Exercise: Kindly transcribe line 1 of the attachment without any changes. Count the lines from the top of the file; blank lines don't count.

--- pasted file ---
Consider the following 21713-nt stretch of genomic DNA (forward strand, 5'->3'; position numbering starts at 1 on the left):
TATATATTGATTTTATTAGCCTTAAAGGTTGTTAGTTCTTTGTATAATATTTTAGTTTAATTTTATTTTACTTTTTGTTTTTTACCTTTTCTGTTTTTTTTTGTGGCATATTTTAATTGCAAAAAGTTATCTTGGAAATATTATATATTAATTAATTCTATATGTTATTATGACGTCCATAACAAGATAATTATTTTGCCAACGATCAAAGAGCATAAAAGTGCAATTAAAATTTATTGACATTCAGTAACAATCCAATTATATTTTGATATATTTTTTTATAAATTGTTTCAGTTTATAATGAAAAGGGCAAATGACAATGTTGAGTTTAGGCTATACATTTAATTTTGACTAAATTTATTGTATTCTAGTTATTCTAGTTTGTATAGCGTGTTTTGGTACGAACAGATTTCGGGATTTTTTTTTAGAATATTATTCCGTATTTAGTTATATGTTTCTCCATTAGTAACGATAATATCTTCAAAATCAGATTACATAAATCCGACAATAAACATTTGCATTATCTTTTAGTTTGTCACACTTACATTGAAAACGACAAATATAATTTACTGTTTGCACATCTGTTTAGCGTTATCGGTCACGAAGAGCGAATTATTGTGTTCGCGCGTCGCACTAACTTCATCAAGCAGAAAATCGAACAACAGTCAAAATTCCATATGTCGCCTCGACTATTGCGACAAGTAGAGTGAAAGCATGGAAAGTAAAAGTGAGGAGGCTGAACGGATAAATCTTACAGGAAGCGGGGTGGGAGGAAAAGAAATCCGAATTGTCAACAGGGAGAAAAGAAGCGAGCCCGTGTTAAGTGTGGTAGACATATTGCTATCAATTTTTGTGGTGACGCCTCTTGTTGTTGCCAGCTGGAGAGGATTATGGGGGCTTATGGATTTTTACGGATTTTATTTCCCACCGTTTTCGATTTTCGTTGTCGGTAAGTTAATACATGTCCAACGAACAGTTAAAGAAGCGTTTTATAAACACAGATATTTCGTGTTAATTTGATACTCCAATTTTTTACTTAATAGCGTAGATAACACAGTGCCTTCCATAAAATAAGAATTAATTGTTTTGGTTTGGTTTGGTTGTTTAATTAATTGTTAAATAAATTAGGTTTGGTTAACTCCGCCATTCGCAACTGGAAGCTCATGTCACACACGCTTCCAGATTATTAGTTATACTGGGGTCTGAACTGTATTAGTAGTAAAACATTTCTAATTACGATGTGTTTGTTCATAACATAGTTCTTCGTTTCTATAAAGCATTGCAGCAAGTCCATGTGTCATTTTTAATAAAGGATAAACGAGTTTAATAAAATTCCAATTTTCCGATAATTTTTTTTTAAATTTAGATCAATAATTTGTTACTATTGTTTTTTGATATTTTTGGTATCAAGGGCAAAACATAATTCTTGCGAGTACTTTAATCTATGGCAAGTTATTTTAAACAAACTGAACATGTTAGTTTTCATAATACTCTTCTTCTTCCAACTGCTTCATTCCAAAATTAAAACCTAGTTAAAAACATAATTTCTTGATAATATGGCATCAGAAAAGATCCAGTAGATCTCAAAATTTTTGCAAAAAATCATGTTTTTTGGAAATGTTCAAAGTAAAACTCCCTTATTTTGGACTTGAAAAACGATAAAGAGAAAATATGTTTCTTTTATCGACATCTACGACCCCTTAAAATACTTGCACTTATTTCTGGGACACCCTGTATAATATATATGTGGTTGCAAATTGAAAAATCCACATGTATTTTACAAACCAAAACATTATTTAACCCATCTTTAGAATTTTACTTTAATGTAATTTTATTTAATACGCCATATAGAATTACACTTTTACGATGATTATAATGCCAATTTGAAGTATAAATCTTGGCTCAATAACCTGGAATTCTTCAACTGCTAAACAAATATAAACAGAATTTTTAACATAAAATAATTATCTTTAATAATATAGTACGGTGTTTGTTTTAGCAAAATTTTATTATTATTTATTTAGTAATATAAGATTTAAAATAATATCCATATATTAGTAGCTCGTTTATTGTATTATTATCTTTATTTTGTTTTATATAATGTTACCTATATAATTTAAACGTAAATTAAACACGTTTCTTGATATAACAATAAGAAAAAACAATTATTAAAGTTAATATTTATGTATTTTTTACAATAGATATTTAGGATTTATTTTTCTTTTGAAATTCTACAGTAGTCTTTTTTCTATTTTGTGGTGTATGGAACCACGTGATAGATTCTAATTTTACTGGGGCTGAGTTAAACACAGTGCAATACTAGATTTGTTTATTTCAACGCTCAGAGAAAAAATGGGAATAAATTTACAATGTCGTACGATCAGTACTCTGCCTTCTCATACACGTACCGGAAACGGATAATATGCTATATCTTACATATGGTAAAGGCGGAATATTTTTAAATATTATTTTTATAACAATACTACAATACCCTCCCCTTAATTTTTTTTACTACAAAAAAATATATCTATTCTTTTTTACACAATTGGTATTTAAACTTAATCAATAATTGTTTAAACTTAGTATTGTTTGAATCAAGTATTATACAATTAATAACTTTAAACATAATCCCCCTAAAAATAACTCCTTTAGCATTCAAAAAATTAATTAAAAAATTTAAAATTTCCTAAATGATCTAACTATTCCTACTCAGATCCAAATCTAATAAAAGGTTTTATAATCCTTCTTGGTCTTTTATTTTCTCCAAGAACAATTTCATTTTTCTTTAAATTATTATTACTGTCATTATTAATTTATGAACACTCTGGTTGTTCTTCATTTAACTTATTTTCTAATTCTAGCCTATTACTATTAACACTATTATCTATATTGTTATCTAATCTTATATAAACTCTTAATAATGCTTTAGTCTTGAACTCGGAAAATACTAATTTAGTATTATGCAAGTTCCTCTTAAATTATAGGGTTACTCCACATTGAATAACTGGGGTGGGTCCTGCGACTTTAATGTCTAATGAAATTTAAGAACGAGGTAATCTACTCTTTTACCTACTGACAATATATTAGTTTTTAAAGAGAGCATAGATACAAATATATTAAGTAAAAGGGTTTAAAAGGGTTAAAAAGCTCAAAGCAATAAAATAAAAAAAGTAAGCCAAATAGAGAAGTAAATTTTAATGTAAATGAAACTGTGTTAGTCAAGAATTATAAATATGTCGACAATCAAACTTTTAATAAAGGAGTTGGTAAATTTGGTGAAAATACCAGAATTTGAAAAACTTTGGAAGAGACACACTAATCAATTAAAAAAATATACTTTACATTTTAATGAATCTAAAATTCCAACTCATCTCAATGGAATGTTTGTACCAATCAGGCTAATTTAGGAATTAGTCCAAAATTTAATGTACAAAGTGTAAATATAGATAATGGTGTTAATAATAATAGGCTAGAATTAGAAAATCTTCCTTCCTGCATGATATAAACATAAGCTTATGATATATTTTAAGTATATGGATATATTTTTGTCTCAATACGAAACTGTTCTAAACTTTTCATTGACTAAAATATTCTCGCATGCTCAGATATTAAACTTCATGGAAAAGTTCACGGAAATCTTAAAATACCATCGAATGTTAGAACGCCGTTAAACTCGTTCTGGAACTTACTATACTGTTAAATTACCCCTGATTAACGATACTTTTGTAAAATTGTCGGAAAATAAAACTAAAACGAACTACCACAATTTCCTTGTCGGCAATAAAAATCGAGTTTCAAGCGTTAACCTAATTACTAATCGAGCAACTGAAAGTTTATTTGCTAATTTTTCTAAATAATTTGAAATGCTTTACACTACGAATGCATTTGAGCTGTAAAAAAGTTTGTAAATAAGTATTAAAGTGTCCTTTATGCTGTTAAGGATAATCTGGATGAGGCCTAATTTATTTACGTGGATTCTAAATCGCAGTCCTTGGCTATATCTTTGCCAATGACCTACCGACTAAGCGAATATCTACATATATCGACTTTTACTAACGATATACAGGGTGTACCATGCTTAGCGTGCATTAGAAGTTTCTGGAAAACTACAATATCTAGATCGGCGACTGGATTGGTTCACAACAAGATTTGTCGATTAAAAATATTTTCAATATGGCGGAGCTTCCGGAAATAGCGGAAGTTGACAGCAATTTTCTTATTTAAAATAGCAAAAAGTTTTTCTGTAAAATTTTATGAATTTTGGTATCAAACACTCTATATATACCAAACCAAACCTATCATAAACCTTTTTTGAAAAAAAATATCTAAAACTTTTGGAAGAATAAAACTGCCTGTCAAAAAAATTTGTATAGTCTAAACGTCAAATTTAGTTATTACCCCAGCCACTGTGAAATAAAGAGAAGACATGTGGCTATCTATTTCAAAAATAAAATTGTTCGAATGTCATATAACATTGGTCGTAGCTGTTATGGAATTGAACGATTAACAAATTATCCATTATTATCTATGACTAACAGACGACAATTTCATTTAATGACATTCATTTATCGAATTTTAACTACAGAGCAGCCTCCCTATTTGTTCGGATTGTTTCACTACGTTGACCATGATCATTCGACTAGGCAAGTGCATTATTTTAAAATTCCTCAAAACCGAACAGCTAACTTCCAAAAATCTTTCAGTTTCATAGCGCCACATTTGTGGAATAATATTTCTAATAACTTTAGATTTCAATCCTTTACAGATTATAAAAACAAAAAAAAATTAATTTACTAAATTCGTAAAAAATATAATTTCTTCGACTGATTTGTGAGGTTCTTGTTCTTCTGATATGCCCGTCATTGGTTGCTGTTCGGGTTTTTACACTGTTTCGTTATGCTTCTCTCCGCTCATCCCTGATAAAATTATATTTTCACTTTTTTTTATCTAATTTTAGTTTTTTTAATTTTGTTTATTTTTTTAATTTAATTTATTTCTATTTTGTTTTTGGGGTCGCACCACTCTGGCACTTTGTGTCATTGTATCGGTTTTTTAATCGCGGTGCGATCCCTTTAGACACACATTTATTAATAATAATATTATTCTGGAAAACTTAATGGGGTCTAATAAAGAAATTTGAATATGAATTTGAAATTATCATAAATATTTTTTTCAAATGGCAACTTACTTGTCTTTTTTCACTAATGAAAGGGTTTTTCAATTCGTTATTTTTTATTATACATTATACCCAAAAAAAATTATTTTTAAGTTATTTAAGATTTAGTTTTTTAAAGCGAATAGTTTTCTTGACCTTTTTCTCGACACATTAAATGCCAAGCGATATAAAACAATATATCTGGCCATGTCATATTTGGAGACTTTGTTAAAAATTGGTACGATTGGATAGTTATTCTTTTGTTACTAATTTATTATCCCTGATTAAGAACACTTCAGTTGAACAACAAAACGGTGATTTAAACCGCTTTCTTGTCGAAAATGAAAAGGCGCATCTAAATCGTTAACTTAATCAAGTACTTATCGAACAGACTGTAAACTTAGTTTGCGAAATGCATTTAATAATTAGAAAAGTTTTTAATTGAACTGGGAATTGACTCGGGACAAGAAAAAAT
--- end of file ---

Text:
Consider the following 21713-nt stretch of genomic DNA (forward strand, 5'->3'; position numbering starts at 1 on the left):